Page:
Transitioning from bike to rower is not easy, but in the Spring hills will be (more) fun on your bike. One downside is that nobody rows for hours at a time, but if you must be bored indoors then it’s nice to be done in less than an hour. I use some of the “found” extra time to do resistance training…
    I will point out that proper form is really important whilst rowing, even indoors on the machine. The sticker on the front and instructional animation on the screen are both correct, but almost everyone you see rowing at the gym is doing it wrong (including the personal trainers, in most cases).
    Rowing is a much smaller sport than cycling, but many rowers are also cyclists

    December 6, 2010 at 6:35 am
  • Jan Heine, Editor, Bicycle Quarterly

    My December “training” is all about rest. I don’t try to maintain the same fitness all year, because I can’t. If I want to be in optimal shape in August 2011 for PBP, I need to rest now, then rebuild my fitness from a healthy base.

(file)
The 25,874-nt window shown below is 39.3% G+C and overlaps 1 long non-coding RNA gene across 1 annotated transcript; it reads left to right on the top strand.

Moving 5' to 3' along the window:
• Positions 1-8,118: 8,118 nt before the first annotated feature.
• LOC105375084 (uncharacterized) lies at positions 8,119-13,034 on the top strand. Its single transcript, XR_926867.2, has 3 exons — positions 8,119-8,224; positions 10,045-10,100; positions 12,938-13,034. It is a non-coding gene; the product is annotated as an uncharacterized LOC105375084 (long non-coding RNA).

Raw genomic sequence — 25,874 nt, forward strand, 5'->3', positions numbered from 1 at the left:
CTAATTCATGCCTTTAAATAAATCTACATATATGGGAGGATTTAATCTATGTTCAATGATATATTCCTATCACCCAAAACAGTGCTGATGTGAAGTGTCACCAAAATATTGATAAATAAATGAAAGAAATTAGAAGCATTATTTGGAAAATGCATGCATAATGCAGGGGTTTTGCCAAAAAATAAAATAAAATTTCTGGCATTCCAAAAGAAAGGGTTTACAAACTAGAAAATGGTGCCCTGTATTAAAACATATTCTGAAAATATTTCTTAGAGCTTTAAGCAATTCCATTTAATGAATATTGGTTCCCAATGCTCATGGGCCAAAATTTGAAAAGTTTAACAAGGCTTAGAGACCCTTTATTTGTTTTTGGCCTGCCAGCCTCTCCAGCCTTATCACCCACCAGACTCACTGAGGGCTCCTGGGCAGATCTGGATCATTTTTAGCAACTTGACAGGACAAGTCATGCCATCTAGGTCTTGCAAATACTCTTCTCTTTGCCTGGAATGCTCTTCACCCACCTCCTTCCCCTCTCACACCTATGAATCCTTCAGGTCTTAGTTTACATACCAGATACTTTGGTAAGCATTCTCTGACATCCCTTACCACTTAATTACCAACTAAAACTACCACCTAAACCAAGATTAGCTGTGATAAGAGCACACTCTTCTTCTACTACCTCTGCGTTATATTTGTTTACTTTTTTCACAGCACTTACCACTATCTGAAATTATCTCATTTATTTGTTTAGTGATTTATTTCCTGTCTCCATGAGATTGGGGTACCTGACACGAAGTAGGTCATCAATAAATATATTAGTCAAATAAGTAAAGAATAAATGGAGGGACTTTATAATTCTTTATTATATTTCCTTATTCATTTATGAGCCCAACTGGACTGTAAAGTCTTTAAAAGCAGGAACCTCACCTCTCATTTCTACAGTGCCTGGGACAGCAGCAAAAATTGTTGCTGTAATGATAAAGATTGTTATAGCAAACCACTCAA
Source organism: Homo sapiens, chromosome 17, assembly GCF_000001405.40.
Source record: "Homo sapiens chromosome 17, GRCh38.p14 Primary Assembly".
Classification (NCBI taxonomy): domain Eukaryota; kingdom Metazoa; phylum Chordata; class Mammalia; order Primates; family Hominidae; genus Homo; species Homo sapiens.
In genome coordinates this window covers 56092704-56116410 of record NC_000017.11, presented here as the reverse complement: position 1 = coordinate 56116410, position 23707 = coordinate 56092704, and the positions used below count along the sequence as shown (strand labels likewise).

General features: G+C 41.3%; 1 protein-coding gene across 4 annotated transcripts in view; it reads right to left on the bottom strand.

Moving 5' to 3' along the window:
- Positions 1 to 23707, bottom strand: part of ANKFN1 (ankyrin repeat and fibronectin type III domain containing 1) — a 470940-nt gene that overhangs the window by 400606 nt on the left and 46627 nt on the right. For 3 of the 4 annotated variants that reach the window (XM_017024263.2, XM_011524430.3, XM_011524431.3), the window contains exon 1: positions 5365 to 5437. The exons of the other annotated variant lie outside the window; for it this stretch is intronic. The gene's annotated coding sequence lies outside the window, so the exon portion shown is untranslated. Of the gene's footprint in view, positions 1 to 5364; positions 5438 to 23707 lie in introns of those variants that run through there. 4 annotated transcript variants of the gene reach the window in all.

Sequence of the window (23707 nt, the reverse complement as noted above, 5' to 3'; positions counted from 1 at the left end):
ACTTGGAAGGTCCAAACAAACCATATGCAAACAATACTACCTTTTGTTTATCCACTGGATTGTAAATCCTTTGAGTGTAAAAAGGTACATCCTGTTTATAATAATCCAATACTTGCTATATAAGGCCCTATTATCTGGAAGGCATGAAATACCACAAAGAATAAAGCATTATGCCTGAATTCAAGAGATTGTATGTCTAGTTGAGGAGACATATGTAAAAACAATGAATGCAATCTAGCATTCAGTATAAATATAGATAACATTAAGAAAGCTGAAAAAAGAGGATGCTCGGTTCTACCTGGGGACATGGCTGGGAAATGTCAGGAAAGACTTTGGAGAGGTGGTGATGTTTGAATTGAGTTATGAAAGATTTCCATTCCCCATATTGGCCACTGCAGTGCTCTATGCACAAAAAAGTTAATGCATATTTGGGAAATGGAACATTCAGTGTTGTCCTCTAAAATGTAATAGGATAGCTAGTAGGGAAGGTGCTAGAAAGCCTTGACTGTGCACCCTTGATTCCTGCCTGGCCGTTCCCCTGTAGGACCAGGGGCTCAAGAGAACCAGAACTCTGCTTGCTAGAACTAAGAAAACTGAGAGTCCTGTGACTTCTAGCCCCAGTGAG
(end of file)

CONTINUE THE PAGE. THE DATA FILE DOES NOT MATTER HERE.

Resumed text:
I actually enjoy the fluctuations of my fitness with the seasons. The snow-capped mountains on clear January days are associated with long “base” miles in the valleys at a leisurely pace. With the first cherry blossoms come the first focused outings into the steeper hills. The training comes to a crescendo in the heat of summer, then tapers off as the leaves turn colors, when it is time to bid farewell to my favorite mountain rides, only to rediscover them again the following year.

    December 6, 2010 at 8:06 am
  • Kole Kantner

    As many know, I keep riding all year long. I do notice that my average speeds really drop in December and January. I don’t know if that is the road conditions, draggy tires, dirt, higher density air, or just fatigue from the last 10 months of intense cycling.
    Last year I recommended hilly permanents to friends interested in endurance and climbing faster. This year I am thinking of taking my own advice on hills in a training sense instead of as a means to attain an arbitrary goal like 1,000,000 vertical feet per year, although I still find the small specific goals like that to be highly motivating to me and other similarly obsessive people.